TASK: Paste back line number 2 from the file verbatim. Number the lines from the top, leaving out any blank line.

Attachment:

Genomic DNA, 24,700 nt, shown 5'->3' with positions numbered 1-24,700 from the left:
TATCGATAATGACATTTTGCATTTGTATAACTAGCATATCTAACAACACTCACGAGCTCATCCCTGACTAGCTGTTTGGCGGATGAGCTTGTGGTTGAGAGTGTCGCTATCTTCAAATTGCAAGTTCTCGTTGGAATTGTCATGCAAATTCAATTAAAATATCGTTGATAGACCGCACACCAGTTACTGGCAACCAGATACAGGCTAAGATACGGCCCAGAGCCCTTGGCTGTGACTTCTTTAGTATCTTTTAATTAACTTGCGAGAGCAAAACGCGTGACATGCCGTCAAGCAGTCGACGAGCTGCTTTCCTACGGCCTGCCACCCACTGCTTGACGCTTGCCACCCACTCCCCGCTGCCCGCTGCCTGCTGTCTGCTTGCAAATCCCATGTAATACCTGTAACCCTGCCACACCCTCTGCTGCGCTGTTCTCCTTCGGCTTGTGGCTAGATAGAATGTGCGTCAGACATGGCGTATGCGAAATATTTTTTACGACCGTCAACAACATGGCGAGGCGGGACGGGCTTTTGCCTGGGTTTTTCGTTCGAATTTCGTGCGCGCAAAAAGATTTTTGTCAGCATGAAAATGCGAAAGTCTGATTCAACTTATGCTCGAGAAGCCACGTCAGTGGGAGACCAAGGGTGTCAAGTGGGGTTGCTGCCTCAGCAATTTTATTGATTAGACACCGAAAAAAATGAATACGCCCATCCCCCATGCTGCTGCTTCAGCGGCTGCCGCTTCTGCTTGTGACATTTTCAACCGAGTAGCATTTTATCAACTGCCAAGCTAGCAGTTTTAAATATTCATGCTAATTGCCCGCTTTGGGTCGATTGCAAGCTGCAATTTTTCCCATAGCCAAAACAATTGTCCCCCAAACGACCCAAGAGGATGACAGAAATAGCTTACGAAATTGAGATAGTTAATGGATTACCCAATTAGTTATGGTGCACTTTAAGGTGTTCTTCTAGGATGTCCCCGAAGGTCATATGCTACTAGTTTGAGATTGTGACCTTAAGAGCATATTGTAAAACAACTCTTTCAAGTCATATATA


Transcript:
TATCGATAATGACATTTTGCATTTGTATAACTAGCATATCTAACAACACTCACGAGCTCATCCCTGACTAGCTGTTTGGCGGATGAGCTTGTGGTTGAGAGTGTCGCTATCTTCAAATTGCAAGTTCTCGTTGGAATTGTCATGCAAATTCAATTAAAATATCGTTGATAGACCGCACACCAGTTACTGGCAACCAGATACAGGCTAAGATACGGCCCAGAGCCCTTGGCTGTGACTTCTTTAGTATCTTTTAATTAACTTGCGAGAGCAAAACGCGTGACATGCCGTCAAGCAGTCGACGAGCTGCTTTCCTACGGCCTGCCACCCACTGCTTGACGCTTGCCACCCACTCCCCGCTGCCCGCTGCCTGCTGTCTGCTTGCAAATCCCATGTAATACCTGTAACCCTGCCACACCCTCTGCTGCGCTGTTCTCCTTCGGCTTGTGGCTAGATAGAATGTGCGTCAGACATGGCGTATGCGAAATATTTTTTACGACCGTCAACAACATGGCGAGGCGGGACGGGCTTTTGCCTGGGTTTTTCGTTCGAATTTCGTGCGCGCAAAAAGATTTTTGTCAGCATGAAAATGCGAAAGTCTGATTCAACTTATGCTCGAGAAGCCACGTCAGTGGGAGACCAAGGGTGTCAAGTGGGGTTGCTGCCTCAGCAATTTTATTGATTAGACACCGAAAAAAATGAATACGCCCATCCCCCATGCTGCTGCTTCAGCGGCTGCCGCTTCTGCTTGTGACATTTTCAACCGAGTAGCATTTTATCAACTGCCAAGCTAGCAGTTTTAAATATTCATGCTAATTGCCCGCTTTGGGTCGATTGCAAGCTGCAATTTTTCCCATAGCCAAAACAATTGTCCCCCAAACGACCCAAGAGGATGACAGAAATAGCTTACGAAATTGAGATAGTTAATGGATTACCCAATTAGTTATGGTGCACTTTAAGGTGTTCTTCTAGGATGTCCCCGAAGGTCATATGCTACTAGTTTGAGATTGTGACCTTAAGAGCATATTGTAAAACAACTCTTTCAAGTCATATATA